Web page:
Special Thinkers' Dinner - Nowhere to Hide



This page relates to the Thinkers' Special sponsored by Callcredit, Public Sector Solutions held on 15th September 2011

As always discussions ranged widely with some of them touching on our theme in various ways. Did I steal your phone?

We did a 'call-my-bluff' style quiz in which pre-briefed guests presented explanations likely and otherwise for some pictures which in fact show the foolish thief of a mobile phone who gave himself nowhere to hide by taking pictures of himself with it only to find them posted to the internet photo account of the phone's owner.

Round two gave us some unlikely explanations for failing to pay a TV license taken from the licensing authorities nowhere to hide enforcement campaign.

In the final round we were to find that even the most improbable excuses were all true examples gathered from the government's nowhere to hide benefit fraud enforcement scheme.

As usual we looked at this-day-in-history and found some interesting things to examine, some of which had a relationship to our theme, albeit in some cases rather a tenuous one.
British_Mark_I_male_tank_Somme_25_September_1916

One of the earliest items came from 1613 when poet and courtier Sir Thomas Overbury was poisoned while imprisoned in the Tower of London in what the 1911 edition of Encyclopaedia Britannica describes as One of the most sensational crimes in English history

The events of WWI have featured regularly at Thinkers' and it is well known that trench warfare left thousands dead every time soldiers went over-the-top and found nowhere to hide from the opposing machine-guns. On the 15th September 1916 an attempt was made to change that when tanks were deployed for the first time. They were not initially very successful but rapidly improved in effectiveness until today they are an essential part of any ground offensive.

In 1978 The Bulgarian defector, Georgi Markov, who was stabbed or shot in the leg with an umbrella as he stood at a London bus stop four days before, died in hospital on the 15th September of ricin poisoning. The tiny pellet recovered from his leg is on display in the Crime Museum at New Scotland Yard, the so-called Black Museum. His death was surely a demonstration that there was nowhere to hide from the forces of the Soviet block.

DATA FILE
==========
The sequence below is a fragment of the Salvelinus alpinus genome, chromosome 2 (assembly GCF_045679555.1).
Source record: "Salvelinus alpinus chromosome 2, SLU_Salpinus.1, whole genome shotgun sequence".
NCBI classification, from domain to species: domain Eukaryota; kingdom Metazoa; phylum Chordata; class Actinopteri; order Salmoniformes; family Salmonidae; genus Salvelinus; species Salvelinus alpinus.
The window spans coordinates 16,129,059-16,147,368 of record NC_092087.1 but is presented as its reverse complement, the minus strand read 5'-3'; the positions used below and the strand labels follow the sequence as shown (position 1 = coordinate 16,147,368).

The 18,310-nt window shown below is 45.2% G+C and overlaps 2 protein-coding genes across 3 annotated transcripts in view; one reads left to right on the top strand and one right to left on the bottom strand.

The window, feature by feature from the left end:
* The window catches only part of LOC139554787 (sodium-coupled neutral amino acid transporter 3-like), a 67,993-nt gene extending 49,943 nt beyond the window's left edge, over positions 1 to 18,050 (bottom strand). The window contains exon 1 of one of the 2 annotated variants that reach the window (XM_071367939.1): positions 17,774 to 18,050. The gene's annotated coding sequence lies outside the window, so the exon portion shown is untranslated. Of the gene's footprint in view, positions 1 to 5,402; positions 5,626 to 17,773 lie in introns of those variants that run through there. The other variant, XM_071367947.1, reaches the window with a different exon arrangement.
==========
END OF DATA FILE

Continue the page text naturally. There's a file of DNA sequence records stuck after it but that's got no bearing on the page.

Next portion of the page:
Balloon_Corner, Welham_Green

An unplanned sub-theme for our discussions on this occasion turned out to be vehicular transport, beginning with a look at the first hydrogen balloon flight in Britain in 1784 by Vincenzo Lunardi, secretary to the Neapolitan Ambassador. The flight went from the Artillery Ground in London's Finsbury some 24 miles to Welham Green, where a stone still commemorates the event, and on to Standon Green End in Hertfordshire.

In 1830 the world's first passenger railway line is opened, the Liverpool to Manchester. The Chambers Book of Days of 1864 had this to say about the event: One of the ‘red-letter’ days in the history of railways, a day that stamped the railway-system as a triumphant success, was marked by a catastrophe which threw gloom over an event in other ways most satisfactory.

Opening_of_the_Liverpool_and_Manchester_Railway Northumbrian

The catastrophe mentioned in the Victorian Chambers is the death of William Huskisson, MP for Liverpool, in the second of two accidents that happened that day, when Huskisson attempted to talk to the Duke of Wellington at the door of his special train the Northumbrian while they were stopped and found himself with nowhere to hide from the oncoming Rocket which was pulling another train on adjacent track. He was gravely injured and died later that day. The expression 'in other ways most satisfactory' ignores the first accident - the world's first passenger train-on-train collision - several breakdowns and near riots in Manchester where the crowds tired of waiting for the trains to arrive became hostile and invaded the tracks.

In 1831 the British built locomotive John Bull operates for the first time in New Jersey on the Camden and Amboy Railroad - the first passenger railway service in the United States. 150 years later on 15th September 1981 the John Bull becomes the oldest operable steam locomotive in the world when the Smithsonian Institution operates it under its own power outside Washington, D.C.
The John Bull c1893 John_Bull_operating_in_1981

In 1966 the UK’s first Polaris missile submarine, HMS Resolution, was launched by the Queen Mother as reported on Pathé news at the time.

I shall close off this review of the evening with a nice conjunction that brought together Thinkers, our theme and the date: on 15th September 1902 the poet Rainer Maria Rilke becomes private secretary to the sculptor Rodin in Paris. Later, on Rodin's instruction Rilke will visit the Jardins des Plantes to observe the animals. Legend has it that he spent 9 hours gazing through the bars before writing The Panther, which remains a paradigm of the object poem a form invented by Rilke through the influence of Rodin. A more eloquent and beautiful expression of having nowhere to hide would be hard to find indeed.




This Thinkers' Special themed Nowhere to Hide was held at one of our regular venues The Private Rooms on Buckingham Gate.

Table favours for guests this time were a copy of the Folio Society edition of The Spy's Bedside Book with a magnetic bookmark produced by our sponsors.


The sponsors generously covered all the costs and the venue did a fine job providing us with an interesting menu and we were lucky enough that the weather permitted us to foregather on the terrace above the award-winning St James's Court courtyard.


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